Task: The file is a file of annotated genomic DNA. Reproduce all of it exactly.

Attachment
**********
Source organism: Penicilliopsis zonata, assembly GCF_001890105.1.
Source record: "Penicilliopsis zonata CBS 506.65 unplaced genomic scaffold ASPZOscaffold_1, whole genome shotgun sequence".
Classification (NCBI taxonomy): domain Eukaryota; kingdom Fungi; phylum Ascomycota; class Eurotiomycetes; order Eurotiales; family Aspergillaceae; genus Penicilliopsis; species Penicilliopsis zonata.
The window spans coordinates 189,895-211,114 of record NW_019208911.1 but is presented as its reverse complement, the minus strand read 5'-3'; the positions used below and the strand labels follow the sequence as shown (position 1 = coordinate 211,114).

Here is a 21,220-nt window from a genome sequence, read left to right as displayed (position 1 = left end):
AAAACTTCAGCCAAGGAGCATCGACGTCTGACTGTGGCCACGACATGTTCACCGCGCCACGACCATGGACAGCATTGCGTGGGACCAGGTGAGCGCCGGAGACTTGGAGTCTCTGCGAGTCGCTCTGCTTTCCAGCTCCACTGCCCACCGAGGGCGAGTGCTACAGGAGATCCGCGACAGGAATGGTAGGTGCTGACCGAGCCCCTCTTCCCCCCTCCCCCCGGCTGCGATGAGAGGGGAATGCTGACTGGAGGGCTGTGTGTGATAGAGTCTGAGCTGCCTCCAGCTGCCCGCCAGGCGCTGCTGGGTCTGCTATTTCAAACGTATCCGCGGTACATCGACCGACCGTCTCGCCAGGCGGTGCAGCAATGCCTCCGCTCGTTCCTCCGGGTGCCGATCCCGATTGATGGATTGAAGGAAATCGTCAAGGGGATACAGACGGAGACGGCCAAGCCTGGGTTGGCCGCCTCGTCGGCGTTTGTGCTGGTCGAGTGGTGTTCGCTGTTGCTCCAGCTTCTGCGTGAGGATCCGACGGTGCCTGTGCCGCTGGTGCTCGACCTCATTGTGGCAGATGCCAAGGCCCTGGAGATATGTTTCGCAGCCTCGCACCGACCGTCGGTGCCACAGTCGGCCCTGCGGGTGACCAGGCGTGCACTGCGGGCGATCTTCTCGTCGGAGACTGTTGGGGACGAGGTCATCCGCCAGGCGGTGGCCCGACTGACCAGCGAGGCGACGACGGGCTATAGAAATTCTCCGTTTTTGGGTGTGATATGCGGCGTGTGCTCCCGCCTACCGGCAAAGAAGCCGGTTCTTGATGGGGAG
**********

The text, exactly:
Source organism: Penicilliopsis zonata, assembly GCF_001890105.1.
Source record: "Penicilliopsis zonata CBS 506.65 unplaced genomic scaffold ASPZOscaffold_1, whole genome shotgun sequence".
Classification (NCBI taxonomy): domain Eukaryota; kingdom Fungi; phylum Ascomycota; class Eurotiomycetes; order Eurotiales; family Aspergillaceae; genus Penicilliopsis; species Penicilliopsis zonata.
The window spans coordinates 189,895-211,114 of record NW_019208911.1 but is presented as its reverse complement, the minus strand read 5'-3'; the positions used below and the strand labels follow the sequence as shown (position 1 = coordinate 211,114).

Here is a 21,220-nt window from a genome sequence, read left to right as displayed (position 1 = left end):
AAAACTTCAGCCAAGGAGCATCGACGTCTGACTGTGGCCACGACATGTTCACCGCGCCACGACCATGGACAGCATTGCGTGGGACCAGGTGAGCGCCGGAGACTTGGAGTCTCTGCGAGTCGCTCTGCTTTCCAGCTCCACTGCCCACCGAGGGCGAGTGCTACAGGAGATCCGCGACAGGAATGGTAGGTGCTGACCGAGCCCCTCTTCCCCCCTCCCCCCGGCTGCGATGAGAGGGGAATGCTGACTGGAGGGCTGTGTGTGATAGAGTCTGAGCTGCCTCCAGCTGCCCGCCAGGCGCTGCTGGGTCTGCTATTTCAAACGTATCCGCGGTACATCGACCGACCGTCTCGCCAGGCGGTGCAGCAATGCCTCCGCTCGTTCCTCCGGGTGCCGATCCCGATTGATGGATTGAAGGAAATCGTCAAGGGGATACAGACGGAGACGGCCAAGCCTGGGTTGGCCGCCTCGTCGGCGTTTGTGCTGGTCGAGTGGTGTTCGCTGTTGCTCCAGCTTCTGCGTGAGGATCCGACGGTGCCTGTGCCGCTGGTGCTCGACCTCATTGTGGCAGATGCCAAGGCCCTGGAGATATGTTTCGCAGCCTCGCACCGACCGTCGGTGCCACAGTCGGCCCTGCGGGTGACCAGGCGTGCACTGCGGGCGATCTTCTCGTCGGAGACTGTTGGGGACGAGGTCATCCGCCAGGCGGTGGCCCGACTGACCAGCGAGGCGACGACGGGCTATAGAAATTCTCCGTTTTTGGGTGTGATATGCGGCGTGTGCTCCCGCCTACCGGCAAAGAAGCCGGTTCTTGATGGGGAG